Tax credits for wind production

In the middle of a drought that has affected half the country, the worst since the 1930s, with scientists saying that the likelihood of drought is greatly increased by warming emissions from fossil fuels, oil, coal and natural gas, the Republican presidential candidate is supporting continued tax breaks for these fossil fuels, but opposing tax incentives to help the developing wind power industry.

Response:

It appears that some Republican Senators disagree with candidate Romney and several of them joined Democrats in a 19-5 vote in the Senate Finance Committee to renew tax credits for wind power. 81% of  installed wind power plants are in Congressional districts that are represented by Republicans, such as Iowa and South Dakota.

A one year extension of a production tax credit for wind would be a step in the right direction if Congress approves it, even though it is tentative, tiny, and late. According to testimony before a Subcommittee last December by a Congressional economic analyst,  tax incentives for wind energy has been mostly temporary, extended 7 times since 1992, and allowed to lapse three times. The uncertainty of these provisions discourages investors. There is usually a 3 to 4 year period of planning, siting and permitting before wind equipment is ordered. A tax credit that may expire before it can be used is marginally useful.    The credit should be extended for at least 5 years to allow investors and producers some consistent support as the industry scales up.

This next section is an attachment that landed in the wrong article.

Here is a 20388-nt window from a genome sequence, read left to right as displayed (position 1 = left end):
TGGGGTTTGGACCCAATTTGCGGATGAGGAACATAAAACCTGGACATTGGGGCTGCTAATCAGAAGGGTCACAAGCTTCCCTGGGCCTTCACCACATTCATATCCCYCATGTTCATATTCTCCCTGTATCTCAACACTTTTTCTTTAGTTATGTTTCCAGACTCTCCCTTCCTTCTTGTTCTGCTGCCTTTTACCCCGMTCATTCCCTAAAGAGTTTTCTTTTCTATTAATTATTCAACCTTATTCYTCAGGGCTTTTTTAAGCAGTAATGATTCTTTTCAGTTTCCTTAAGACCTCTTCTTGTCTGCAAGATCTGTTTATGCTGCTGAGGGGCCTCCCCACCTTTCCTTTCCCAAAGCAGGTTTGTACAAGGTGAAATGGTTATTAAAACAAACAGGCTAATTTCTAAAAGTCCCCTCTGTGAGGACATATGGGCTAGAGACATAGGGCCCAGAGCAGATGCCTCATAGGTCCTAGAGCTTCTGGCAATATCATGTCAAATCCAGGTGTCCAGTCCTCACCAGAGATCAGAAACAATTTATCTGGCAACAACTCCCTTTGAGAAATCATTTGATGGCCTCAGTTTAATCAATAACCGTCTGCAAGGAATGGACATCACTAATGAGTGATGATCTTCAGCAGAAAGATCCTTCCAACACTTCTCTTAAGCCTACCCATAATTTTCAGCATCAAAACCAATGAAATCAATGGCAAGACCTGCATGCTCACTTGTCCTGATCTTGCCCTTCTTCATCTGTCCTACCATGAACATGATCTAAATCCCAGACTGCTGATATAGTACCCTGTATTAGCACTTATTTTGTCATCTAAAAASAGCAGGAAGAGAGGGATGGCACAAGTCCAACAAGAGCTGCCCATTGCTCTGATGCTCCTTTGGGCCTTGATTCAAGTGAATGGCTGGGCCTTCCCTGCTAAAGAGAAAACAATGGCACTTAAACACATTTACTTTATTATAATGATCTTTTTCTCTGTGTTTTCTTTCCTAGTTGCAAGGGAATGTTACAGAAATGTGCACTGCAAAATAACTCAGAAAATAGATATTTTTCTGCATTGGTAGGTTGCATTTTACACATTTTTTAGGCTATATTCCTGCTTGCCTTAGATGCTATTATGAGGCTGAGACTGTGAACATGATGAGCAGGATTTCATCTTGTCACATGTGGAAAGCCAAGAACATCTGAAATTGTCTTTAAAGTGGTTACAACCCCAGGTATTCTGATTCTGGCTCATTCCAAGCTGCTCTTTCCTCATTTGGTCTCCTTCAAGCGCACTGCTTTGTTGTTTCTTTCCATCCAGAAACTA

Wind energy has huge potential for growth and is growing fast, – over 31% last year, providing over a third of all new power generating facilities. Analysts believe that the US can increase the share of electric power coming from wind from 3% now to 20% in 18 years. South Dakota and Iowa are already at about 20% each. Germany now gets 25% of its electricity from renewables.

Consumers will see the cost of solar and wind technology drop as research improves them and increased production reduces prices.  Bloomberg analysts estimate that the cost drops 7% for each doubling of wind energy installation.

Oil, coal and natural gas are mature industries that have become powerful with the help of subsidies which have been permanent features of the tax code for over 50 years and have been much larger than the subsidies to renewables according to congressional testimony.  Exploration credits, depletion credits, and royalty relief reduce costs and raise profits for the petroleum industry.  The Congressional Joint Committee on Taxation has estimated continued direct subsidies for oil and gas or $74 billion over the next couple years unless Congress changes these laws. $75 billion is the average yearly profit of Exxon-Mobil between 2008 and 2011.

It is time for consumers to get some government help for the development of competitive energy production without fossil fuels.